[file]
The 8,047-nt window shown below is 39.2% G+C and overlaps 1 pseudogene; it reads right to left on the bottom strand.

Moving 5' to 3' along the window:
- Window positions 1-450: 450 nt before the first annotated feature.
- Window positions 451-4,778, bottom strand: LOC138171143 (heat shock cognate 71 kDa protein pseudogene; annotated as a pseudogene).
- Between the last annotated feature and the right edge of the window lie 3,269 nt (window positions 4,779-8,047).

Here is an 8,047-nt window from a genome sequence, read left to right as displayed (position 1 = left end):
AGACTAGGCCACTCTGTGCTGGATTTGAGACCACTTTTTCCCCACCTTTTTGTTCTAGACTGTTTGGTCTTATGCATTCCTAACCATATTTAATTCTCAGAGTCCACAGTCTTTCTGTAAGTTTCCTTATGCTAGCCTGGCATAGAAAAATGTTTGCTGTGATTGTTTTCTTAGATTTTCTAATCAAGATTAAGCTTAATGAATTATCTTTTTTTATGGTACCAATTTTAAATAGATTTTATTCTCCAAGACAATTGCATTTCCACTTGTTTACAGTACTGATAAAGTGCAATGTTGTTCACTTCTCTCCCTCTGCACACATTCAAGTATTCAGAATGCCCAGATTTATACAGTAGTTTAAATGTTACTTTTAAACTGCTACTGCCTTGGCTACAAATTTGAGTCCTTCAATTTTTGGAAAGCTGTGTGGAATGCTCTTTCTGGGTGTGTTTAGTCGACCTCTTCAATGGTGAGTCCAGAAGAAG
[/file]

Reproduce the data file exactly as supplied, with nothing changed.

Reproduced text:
The 8,047-nt window shown below is 39.2% G+C and overlaps 1 pseudogene; it reads right to left on the bottom strand.

Moving 5' to 3' along the window:
- Window positions 1-450: 450 nt before the first annotated feature.
- Window positions 451-4,778, bottom strand: LOC138171143 (heat shock cognate 71 kDa protein pseudogene; annotated as a pseudogene).
- Between the last annotated feature and the right edge of the window lie 3,269 nt (window positions 4,779-8,047).

Here is an 8,047-nt window from a genome sequence, read left to right as displayed (position 1 = left end):
AGACTAGGCCACTCTGTGCTGGATTTGAGACCACTTTTTCCCCACCTTTTTGTTCTAGACTGTTTGGTCTTATGCATTCCTAACCATATTTAATTCTCAGAGTCCACAGTCTTTCTGTAAGTTTCCTTATGCTAGCCTGGCATAGAAAAATGTTTGCTGTGATTGTTTTCTTAGATTTTCTAATCAAGATTAAGCTTAATGAATTATCTTTTTTTATGGTACCAATTTTAAATAGATTTTATTCTCCAAGACAATTGCATTTCCACTTGTTTACAGTACTGATAAAGTGCAATGTTGTTCACTTCTCTCCCTCTGCACACATTCAAGTATTCAGAATGCCCAGATTTATACAGTAGTTTAAATGTTACTTTTAAACTGCTACTGCCTTGGCTACAAATTTGAGTCCTTCAATTTTTGGAAAGCTGTGTGGAATGCTCTTTCTGGGTGTGTTTAGTCGACCTCTTCAATGGTGAGTCCAGAAGAAG